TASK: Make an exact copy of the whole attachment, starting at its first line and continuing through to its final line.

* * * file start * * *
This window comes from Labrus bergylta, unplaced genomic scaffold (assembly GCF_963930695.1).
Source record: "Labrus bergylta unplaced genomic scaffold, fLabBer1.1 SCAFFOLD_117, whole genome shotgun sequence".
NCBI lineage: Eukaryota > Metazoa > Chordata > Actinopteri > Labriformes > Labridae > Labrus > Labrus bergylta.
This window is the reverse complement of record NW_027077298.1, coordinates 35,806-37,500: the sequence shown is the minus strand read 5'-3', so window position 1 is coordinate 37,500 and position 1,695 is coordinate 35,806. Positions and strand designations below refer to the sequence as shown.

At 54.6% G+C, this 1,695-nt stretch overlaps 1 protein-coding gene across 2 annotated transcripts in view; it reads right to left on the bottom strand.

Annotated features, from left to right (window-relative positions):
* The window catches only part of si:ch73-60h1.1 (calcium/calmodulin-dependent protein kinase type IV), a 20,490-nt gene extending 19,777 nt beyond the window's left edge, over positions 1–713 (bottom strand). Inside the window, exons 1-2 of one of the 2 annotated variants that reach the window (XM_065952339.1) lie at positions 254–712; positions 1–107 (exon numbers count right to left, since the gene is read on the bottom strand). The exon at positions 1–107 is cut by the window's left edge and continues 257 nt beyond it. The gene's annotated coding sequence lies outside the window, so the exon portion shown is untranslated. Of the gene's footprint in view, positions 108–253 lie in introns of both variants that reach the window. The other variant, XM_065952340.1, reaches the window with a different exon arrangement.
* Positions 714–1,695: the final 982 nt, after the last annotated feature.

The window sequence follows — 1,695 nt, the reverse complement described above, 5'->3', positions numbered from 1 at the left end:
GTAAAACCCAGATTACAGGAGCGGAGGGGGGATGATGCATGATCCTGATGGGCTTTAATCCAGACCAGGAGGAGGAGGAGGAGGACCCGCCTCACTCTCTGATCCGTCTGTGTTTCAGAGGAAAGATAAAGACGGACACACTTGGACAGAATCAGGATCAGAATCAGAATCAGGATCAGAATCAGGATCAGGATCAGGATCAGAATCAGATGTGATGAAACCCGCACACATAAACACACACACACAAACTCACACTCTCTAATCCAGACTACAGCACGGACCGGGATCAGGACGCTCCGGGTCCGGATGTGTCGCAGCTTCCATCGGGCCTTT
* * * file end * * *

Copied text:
This window comes from Labrus bergylta, unplaced genomic scaffold (assembly GCF_963930695.1).
Source record: "Labrus bergylta unplaced genomic scaffold, fLabBer1.1 SCAFFOLD_117, whole genome shotgun sequence".
NCBI lineage: Eukaryota > Metazoa > Chordata > Actinopteri > Labriformes > Labridae > Labrus > Labrus bergylta.
This window is the reverse complement of record NW_027077298.1, coordinates 35,806-37,500: the sequence shown is the minus strand read 5'-3', so window position 1 is coordinate 37,500 and position 1,695 is coordinate 35,806. Positions and strand designations below refer to the sequence as shown.

At 54.6% G+C, this 1,695-nt stretch overlaps 1 protein-coding gene across 2 annotated transcripts in view; it reads right to left on the bottom strand.

Annotated features, from left to right (window-relative positions):
* The window catches only part of si:ch73-60h1.1 (calcium/calmodulin-dependent protein kinase type IV), a 20,490-nt gene extending 19,777 nt beyond the window's left edge, over positions 1–713 (bottom strand). Inside the window, exons 1-2 of one of the 2 annotated variants that reach the window (XM_065952339.1) lie at positions 254–712; positions 1–107 (exon numbers count right to left, since the gene is read on the bottom strand). The exon at positions 1–107 is cut by the window's left edge and continues 257 nt beyond it. The gene's annotated coding sequence lies outside the window, so the exon portion shown is untranslated. Of the gene's footprint in view, positions 108–253 lie in introns of both variants that reach the window. The other variant, XM_065952340.1, reaches the window with a different exon arrangement.
* Positions 714–1,695: the final 982 nt, after the last annotated feature.

The window sequence follows — 1,695 nt, the reverse complement described above, 5'->3', positions numbered from 1 at the left end:
GTAAAACCCAGATTACAGGAGCGGAGGGGGGATGATGCATGATCCTGATGGGCTTTAATCCAGACCAGGAGGAGGAGGAGGAGGACCCGCCTCACTCTCTGATCCGTCTGTGTTTCAGAGGAAAGATAAAGACGGACACACTTGGACAGAATCAGGATCAGAATCAGAATCAGGATCAGAATCAGGATCAGGATCAGGATCAGAATCAGATGTGATGAAACCCGCACACATAAACACACACACACAAACTCACACTCTCTAATCCAGACTACAGCACGGACCGGGATCAGGACGCTCCGGGTCCGGATGTGTCGCAGCTTCCATCGGGCCTTT